An absolutely virtuoso performance by Kathy Bates highlights one of the best Stephen King adaptations ever made. Rob Reiner lends a careful eye to detail and keeps the fluff to a minimum in this at times chilling yet always entertaining film.
Paul Sheldon (James Caan, also fabulous here) is a multi-million dollar selling novelist whose fortune has come from penning sappy historical romance novels with a main character named Misery Chastain. He's disgusted with himself, tired of selling out to Misery's success and ready to try out a new genre. He is back at the Silver Creek Lodge as per his usual course of action when he's finishing up his latest manuscript. This time though, it's a departure from the romance he's been doing.
Proud of his work and excited to turn it in to his agent, he starts off for home but gets caught in a menacing blizzard and goes over an embankment and into a deep snow bank.
Lucky for him, someone has been following him and hence treks down through the snow to rescue him from certain death. Enter Annie Wilkes (Bates). Paul Sheldon's Number One Fan.
At first, all seems well. Annie is a very attentive nurse, always ready with food, comfort, and stories of just how much she loves Paul's books. What a crazy coincidence! Snowbound at a house where someone doesn't just love his books, she lives and breathes them.
They get along like gangbusters for a while, with Paul even agreeing to allow Annie to read his unpublished manuscript (which she conveniently managed to dig out of his wrecked car as well), which makes her so excited she can barely contain herself. Annie also assures Paul that once the storm stops and the phones are up, she'll get in touch with both his agent and his daughter. She even introduces him to her pig, Misery.
There is a creepy moment of clarity however, when the two are discussing Paul's new novel -which Annie doesn't like in the least due to excessive profanity - and she flies off the handle, spilling hot soup on Paul. Though she profusely apologizes, Paul gets a first hand look at the other side of Annie Wilkes. And it's not pleasant.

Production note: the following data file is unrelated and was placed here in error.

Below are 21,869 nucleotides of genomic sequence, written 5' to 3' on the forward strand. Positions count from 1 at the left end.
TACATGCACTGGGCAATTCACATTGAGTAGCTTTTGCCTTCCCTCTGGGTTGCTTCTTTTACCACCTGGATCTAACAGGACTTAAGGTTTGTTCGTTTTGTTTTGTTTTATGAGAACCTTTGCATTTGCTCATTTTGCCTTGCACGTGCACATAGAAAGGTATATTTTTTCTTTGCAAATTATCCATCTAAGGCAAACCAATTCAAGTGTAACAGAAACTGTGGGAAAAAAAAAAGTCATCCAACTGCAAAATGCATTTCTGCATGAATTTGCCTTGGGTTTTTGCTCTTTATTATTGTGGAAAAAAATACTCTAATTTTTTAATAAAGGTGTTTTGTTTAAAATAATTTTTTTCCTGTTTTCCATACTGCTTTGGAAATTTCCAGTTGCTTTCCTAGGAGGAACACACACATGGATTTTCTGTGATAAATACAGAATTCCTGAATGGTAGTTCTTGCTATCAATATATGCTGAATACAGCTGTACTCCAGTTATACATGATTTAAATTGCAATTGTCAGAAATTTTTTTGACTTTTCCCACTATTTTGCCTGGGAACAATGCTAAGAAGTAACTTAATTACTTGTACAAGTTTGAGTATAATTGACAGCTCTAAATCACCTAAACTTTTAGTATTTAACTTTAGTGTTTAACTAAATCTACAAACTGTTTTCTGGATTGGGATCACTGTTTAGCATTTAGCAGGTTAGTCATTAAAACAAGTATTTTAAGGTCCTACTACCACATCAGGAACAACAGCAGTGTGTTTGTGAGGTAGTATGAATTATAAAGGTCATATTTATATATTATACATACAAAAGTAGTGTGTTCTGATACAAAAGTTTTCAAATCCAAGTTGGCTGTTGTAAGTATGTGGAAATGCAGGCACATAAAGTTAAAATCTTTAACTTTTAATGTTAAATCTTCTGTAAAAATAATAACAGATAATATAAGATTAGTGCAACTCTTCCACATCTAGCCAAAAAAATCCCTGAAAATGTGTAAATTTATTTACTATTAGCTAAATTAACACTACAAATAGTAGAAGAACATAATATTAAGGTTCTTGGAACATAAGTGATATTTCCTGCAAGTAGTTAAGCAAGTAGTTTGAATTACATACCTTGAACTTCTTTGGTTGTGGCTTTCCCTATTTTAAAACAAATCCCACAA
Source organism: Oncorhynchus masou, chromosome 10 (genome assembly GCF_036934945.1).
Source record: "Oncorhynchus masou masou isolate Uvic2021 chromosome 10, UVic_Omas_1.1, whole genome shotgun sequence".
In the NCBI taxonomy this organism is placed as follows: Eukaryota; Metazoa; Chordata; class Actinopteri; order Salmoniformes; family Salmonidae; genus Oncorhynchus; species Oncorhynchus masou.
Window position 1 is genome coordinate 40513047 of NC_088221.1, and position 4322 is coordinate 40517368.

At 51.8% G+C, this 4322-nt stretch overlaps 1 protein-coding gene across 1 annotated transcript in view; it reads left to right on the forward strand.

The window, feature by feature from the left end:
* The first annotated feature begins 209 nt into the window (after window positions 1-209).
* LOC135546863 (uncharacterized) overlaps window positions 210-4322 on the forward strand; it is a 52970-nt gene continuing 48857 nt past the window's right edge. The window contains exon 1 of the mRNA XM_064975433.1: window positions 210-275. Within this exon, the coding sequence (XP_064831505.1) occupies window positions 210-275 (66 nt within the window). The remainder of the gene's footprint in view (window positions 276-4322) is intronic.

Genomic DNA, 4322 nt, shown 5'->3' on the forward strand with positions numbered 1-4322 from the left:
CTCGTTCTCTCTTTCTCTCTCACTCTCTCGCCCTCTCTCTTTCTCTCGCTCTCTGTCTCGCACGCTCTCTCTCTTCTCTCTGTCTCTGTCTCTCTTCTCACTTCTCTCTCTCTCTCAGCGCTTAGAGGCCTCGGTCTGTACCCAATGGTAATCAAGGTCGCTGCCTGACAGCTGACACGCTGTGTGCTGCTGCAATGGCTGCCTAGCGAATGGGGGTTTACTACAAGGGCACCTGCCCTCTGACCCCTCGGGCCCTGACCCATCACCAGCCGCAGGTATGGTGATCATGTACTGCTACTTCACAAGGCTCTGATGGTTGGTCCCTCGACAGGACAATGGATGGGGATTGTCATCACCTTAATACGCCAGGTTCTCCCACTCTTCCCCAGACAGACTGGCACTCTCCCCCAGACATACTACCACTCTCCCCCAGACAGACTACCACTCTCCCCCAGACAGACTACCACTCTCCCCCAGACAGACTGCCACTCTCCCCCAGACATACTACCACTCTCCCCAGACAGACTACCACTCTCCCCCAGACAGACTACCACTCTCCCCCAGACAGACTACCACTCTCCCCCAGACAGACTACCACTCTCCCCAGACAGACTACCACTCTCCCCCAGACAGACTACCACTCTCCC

Unfortunately, the final Misery book is released during Paul's extended stay at Annie's isolated farmhouse. Naturally Annie grabs up the first copy of the novel while shopping in town and digs in. One night, Paul is awakened by a very pissed-off Annie, who has finally gotten to the part where Paul killed off Misery Chastain. And then, things get really (in Annie's words) oogy.
The local sheriff Buster (Richard Farnsworth), meanwhile, is following leads and doing his own investigating in an attempt to locate the missing author. Paul's agent (Lauren Bacall) also fears the worst as she tries to track him down as well. He finds some newspaper articles about a trial that involved Annie and several dead infants at a hospital she was employed at. He matches one of her quotes from the trial with a line from one of the Misery books and presto!
But Annie isn't letting Paul get away with killing off Misery. She exacts a revenge custom suited to her needs by forcing Paul to first burn his unpublished manuscript and then setting him up with a typewriter to write a new Misery book - one that will bring her back from the dead. For inspiration, she puts on her Liberace records.
But Paul isn't just going to lay down and give up. He's getting stronger every day, and when Annie makes trips to town, he ventures out of his confinement and attempts to find a way out that he could manage while still in a wheelchair. Sadly though, this idea ends badly when Annie finds out Paul has been out of his room. If you've seen this film, then you know what comes next.
Misery doesn't shy away from showing how bad an unhealthy obsession can get. The film is torturing us just as Annie does the same to Paul, physically. Paul's struggles to get out mirror Annie's struggle to keep him there at her house forever. When she admits she's never called anyone - that no one is coming to get him, and that no one even knows he's there - it's probably the most frightening moment of the entire film. When you realize just how bat-shit crazy she really is, it's too late. You're completely engrossed. And loving every minute of it.
Like I said, Kathy Bates was so excellent, portraying what is now known to be one of the scariest horror villains (male or female) in all of movie history. Put Anthony Hopkins as Hannibal Lecter with Kathy Bates here and you have a set of horror bookends that's hard to beat. And they have the Oscars to prove it.
At times it's hard not to feel a little bit bad for Annie- she's obviously a sad soul -but then you have to shake it off, remember that she killed a bunch of babies, and is more than one fry short of a Happy Meal.
But that's what makes Misery so deliciously good!
"The rain. Sometimes it gives me the blues. When you first came here, I only loved the writer part of Paul Sheldon. Now I know I love the rest of him, too. I know you don't love me, don't say you do. You're beautiful, brilliant, a famous man of the world and I'm…not a movie star type. You'll never know the fear of losing someone like you if you're someone like me."
~ Annie Wilkes